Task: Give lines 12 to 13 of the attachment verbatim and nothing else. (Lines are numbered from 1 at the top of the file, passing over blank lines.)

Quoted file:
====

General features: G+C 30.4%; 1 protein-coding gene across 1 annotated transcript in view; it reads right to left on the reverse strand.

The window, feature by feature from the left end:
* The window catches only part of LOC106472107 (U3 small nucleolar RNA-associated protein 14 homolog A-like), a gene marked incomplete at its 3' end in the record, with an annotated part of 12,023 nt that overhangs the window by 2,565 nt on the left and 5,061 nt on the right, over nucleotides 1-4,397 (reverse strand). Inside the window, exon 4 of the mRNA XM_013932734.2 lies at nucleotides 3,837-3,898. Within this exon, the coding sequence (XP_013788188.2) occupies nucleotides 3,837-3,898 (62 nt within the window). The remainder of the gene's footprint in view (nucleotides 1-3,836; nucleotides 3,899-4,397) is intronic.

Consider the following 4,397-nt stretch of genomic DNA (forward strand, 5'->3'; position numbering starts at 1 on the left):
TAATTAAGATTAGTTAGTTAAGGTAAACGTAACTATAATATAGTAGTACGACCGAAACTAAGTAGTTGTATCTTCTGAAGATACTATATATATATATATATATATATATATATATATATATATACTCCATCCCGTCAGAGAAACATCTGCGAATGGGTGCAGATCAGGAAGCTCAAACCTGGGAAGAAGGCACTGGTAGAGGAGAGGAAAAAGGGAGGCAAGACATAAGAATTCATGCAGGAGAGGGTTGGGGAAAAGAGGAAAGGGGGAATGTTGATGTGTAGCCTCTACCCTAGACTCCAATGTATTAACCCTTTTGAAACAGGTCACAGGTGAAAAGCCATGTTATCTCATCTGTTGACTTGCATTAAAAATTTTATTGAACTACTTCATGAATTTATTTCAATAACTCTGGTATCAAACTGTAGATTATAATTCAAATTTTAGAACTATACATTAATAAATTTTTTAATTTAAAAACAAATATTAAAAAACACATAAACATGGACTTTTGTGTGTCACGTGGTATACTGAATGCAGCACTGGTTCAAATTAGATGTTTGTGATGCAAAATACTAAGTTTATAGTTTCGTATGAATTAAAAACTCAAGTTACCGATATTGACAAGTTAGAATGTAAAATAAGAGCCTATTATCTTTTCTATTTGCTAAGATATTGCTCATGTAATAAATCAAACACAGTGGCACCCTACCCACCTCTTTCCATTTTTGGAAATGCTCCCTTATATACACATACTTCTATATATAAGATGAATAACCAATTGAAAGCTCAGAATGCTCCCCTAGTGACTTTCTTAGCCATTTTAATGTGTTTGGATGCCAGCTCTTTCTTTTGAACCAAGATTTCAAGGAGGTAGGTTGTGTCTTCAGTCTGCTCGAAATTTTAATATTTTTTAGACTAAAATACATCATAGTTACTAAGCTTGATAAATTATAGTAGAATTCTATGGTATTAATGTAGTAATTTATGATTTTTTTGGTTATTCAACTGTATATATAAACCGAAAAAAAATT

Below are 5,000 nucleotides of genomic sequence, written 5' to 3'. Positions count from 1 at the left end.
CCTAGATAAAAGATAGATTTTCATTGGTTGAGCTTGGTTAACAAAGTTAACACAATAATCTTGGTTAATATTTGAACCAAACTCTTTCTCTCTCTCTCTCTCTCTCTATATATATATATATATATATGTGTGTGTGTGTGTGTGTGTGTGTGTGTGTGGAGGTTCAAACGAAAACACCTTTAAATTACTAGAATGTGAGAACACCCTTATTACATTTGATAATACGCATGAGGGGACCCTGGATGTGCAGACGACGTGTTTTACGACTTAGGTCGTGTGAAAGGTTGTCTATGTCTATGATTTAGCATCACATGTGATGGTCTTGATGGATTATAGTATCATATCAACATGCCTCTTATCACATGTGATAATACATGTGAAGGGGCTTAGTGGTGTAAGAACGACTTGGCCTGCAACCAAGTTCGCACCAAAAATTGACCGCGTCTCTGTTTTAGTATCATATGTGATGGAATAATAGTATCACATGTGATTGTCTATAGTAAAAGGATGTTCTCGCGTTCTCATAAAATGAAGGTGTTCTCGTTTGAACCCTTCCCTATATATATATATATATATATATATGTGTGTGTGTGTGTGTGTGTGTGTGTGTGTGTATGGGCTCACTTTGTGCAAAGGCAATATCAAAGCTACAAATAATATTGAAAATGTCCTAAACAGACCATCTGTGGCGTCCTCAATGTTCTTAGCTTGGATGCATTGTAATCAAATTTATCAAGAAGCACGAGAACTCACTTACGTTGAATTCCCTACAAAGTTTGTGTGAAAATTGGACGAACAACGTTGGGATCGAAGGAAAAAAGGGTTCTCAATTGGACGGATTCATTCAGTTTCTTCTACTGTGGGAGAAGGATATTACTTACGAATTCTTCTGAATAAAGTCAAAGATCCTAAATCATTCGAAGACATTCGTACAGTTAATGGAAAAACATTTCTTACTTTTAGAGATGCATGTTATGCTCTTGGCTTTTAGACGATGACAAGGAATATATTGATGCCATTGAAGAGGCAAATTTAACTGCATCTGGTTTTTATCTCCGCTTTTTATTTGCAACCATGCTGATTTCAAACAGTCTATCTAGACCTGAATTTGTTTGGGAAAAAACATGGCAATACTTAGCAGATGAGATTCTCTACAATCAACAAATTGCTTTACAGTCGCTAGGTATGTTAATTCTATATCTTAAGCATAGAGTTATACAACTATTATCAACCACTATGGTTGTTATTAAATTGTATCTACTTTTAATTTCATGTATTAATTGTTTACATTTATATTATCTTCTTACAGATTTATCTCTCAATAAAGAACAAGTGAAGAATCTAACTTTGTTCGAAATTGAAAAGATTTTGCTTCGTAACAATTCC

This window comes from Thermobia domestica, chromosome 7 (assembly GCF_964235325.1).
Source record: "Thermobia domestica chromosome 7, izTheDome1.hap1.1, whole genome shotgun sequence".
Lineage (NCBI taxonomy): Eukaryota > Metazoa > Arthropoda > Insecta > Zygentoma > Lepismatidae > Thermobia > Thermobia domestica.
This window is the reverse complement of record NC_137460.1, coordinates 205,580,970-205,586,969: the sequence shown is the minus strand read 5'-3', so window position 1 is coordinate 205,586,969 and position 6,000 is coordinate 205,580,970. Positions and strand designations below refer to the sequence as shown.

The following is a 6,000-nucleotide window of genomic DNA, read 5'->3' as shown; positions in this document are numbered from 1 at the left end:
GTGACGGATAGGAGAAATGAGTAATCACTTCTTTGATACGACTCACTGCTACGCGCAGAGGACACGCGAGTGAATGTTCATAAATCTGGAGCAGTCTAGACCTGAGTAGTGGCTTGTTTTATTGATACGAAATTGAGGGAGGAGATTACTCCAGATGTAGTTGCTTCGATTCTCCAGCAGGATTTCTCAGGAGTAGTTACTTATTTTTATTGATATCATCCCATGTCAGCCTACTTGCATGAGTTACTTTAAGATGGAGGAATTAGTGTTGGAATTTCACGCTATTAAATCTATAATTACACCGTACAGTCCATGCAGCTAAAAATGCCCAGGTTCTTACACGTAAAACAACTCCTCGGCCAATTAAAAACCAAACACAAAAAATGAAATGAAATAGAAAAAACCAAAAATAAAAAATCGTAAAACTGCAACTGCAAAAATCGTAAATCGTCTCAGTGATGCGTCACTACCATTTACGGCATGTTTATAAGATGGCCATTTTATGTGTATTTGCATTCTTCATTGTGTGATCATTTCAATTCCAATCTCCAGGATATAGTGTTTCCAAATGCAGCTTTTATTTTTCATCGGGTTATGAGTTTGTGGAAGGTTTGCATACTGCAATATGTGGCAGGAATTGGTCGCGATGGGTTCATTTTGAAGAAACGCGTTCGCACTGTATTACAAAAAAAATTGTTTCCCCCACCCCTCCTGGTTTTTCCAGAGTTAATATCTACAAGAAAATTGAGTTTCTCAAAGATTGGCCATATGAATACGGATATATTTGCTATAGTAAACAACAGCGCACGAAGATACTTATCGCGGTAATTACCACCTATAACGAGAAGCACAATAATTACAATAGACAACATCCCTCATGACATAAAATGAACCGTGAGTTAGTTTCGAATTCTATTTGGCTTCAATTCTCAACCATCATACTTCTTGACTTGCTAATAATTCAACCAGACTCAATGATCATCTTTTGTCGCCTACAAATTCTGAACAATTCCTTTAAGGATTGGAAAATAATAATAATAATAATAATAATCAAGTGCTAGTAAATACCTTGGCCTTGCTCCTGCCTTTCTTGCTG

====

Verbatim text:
The following is a 6,000-nucleotide window of genomic DNA, read 5'->3' as shown; positions in this document are numbered from 1 at the left end:
GTGACGGATAGGAGAAATGAGTAATCACTTCTTTGATACGACTCACTGCTACGCGCAGAGGACACGCGAGTGAATGTTCATAAATCTGGAGCAGTCTAGACCTGAGTAGTGGCTTGTTTTATTGATACGAAATTGAGGGAGGAGATTACTCCAGATGTAGTTGCTTCGATTCTCCAGCAGGATTTCTCAGGAGTAGTTACTTATTTTTATTGATATCATCCCATGTCAGCCTACTTGCATGAGTTACTTTAAGATGGAGGAATTAGTGTTGGAATTTCACGCTATTAAATCTATAATTACACCGTACAGTCCATGCAGCTAAAAATGCCCAGGTTCTTACACGTAAAACAACTCCTCGGCCAATTAAAAACCAAACACAAAAAATGAAATGAAATAGAAAAAACCAAAAATAAAAAATCGTAAAACTGCAACTGCAAAAATCGTAAATCGTCTCAGTGATGCGTCACTACCATTTACGGCATGTTTATAAGATGGCCATTTTATGTGTATTTGCATTCTTCATTGTGTGATCATTTCAATTCCAATCTCCAGGATATAGTGTTTCCAAATGCAGCTTTTATTTTTCATCGGGTTATGAGTTTGTGGAAGGTTTGCATACTGCAATATGTGGCAGGAATTGGTCGCGATGGGTTCATTTTGAAGAAACGCGTTCGCACTGTATTACAAAAAAAATTGTTTCCCCCACCCCTCCTGGTTTTTCCAGAGTTAATATCTACAAGAAAATTGAGTTTCTCAAAGATTGGCCATATGAATACGGATATATTTGCTATAGTAAACAACAGCGCACGAAGATACTTATCGCGGTAATTACCACCTATAACGAGAAGCACAATAATTACAATAGACAACATCCCTCATGACATAAAATGAACCGTGAGTTAGTTTCGAATTCTATTTGGCTTCAATTCTCAACCATCATACTTCTTGACTTGCTAATAATTCAACCAGACTCAATGATCATCTTTTGTCGCCTACAAATTCTGAACAATTCCTTTAAGGATTGGAAAATAATAATAATAATAATAATAATCAAGTGCTAGTAAATACCTTGGCCTTGCTCCTGCCTTTCTTGCTG